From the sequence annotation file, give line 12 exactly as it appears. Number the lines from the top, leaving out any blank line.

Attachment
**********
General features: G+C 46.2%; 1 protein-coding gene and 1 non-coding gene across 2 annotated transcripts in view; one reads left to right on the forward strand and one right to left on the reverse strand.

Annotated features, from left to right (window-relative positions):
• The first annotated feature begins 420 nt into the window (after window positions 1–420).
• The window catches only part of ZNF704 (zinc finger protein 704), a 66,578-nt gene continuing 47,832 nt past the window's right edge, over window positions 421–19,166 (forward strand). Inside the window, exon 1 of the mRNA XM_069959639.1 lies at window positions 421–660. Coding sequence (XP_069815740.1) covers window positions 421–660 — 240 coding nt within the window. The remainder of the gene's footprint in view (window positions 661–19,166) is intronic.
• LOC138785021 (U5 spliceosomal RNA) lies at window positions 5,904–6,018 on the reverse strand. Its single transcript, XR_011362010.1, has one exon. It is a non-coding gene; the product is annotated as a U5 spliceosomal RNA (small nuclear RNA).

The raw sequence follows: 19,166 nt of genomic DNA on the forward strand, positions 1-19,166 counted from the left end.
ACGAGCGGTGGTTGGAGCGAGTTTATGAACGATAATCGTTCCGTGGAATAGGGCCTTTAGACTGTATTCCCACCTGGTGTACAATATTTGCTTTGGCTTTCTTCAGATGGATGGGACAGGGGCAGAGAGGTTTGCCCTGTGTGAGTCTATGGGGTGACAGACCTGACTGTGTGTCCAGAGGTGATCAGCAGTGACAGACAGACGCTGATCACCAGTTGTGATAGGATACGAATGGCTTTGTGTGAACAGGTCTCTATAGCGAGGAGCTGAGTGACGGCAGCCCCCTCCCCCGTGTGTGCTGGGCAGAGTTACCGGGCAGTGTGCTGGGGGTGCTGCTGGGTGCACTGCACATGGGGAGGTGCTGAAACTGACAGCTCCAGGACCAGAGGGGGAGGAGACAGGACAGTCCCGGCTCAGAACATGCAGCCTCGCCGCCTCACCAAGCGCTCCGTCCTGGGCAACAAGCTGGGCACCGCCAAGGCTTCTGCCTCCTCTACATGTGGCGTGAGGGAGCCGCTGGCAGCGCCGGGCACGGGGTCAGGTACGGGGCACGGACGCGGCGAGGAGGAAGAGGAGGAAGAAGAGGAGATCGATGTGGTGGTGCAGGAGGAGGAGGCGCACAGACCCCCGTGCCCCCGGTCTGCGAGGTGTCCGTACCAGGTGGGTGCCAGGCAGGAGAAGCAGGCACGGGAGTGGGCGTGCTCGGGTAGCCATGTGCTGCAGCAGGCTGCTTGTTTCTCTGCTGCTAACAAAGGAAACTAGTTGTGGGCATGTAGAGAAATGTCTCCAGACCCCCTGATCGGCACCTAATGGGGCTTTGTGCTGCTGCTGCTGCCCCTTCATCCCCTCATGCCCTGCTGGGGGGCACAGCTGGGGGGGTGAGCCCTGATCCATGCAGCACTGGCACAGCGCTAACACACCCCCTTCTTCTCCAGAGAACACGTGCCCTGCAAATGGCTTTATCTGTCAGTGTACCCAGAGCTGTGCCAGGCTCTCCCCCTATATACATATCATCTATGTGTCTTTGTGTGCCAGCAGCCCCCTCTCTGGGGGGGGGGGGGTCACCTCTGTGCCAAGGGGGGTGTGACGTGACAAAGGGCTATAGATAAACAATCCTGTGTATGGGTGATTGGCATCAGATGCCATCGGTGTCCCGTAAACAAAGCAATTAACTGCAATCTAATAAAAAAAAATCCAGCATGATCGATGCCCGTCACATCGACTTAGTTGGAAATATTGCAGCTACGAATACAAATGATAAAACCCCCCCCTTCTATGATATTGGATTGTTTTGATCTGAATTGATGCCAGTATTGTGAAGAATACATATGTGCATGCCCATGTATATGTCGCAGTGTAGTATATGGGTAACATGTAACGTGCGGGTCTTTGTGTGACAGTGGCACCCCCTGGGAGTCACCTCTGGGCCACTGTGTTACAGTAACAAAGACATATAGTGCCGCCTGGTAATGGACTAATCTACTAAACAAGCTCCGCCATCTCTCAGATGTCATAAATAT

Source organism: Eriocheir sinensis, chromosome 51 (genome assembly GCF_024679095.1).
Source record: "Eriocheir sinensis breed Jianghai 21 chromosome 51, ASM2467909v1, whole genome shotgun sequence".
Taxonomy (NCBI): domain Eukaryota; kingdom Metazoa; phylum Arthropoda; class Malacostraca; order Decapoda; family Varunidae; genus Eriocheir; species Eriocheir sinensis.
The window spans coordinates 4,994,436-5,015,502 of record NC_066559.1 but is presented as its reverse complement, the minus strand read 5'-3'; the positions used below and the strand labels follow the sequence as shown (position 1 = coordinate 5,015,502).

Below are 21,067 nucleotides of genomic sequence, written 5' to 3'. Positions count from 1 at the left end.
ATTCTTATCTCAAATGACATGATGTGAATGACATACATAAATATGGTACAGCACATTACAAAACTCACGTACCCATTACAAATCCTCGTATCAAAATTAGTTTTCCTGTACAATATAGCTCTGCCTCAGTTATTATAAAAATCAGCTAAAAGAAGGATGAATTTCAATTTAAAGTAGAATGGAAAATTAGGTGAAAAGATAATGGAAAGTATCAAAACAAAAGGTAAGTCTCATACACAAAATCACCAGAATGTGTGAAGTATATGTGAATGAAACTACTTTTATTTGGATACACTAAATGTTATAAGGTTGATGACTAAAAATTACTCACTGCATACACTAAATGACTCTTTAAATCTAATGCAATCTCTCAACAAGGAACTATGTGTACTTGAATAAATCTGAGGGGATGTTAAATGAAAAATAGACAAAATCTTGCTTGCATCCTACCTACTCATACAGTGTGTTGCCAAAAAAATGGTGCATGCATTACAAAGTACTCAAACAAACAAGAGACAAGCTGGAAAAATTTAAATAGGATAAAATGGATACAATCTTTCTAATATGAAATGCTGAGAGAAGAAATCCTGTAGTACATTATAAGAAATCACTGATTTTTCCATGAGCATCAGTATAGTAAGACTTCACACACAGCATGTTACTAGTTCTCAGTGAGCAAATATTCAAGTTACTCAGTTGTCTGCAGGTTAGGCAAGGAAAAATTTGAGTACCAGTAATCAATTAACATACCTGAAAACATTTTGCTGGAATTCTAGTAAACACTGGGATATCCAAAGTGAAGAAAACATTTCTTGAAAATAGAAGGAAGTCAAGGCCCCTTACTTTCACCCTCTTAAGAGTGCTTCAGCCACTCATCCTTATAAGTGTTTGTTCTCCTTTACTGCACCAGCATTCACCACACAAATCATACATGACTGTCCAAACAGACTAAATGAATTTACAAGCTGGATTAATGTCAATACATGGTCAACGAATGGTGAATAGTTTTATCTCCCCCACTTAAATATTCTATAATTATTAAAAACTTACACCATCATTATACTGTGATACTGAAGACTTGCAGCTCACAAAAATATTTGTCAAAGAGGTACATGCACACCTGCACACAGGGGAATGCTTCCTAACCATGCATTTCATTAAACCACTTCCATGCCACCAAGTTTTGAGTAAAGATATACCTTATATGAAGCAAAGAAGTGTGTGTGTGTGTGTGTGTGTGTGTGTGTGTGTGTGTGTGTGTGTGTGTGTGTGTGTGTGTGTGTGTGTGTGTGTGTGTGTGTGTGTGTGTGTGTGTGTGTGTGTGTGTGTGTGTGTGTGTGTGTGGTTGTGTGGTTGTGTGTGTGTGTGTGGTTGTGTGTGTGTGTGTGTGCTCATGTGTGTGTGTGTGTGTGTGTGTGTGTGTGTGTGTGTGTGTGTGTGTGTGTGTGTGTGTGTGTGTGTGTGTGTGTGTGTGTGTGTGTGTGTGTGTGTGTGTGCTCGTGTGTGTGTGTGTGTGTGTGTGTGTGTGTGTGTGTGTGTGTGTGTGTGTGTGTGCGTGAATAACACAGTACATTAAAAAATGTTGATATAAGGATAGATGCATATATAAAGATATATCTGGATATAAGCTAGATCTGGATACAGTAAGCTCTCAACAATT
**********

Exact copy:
Below are 21,067 nucleotides of genomic sequence, written 5' to 3'. Positions count from 1 at the left end.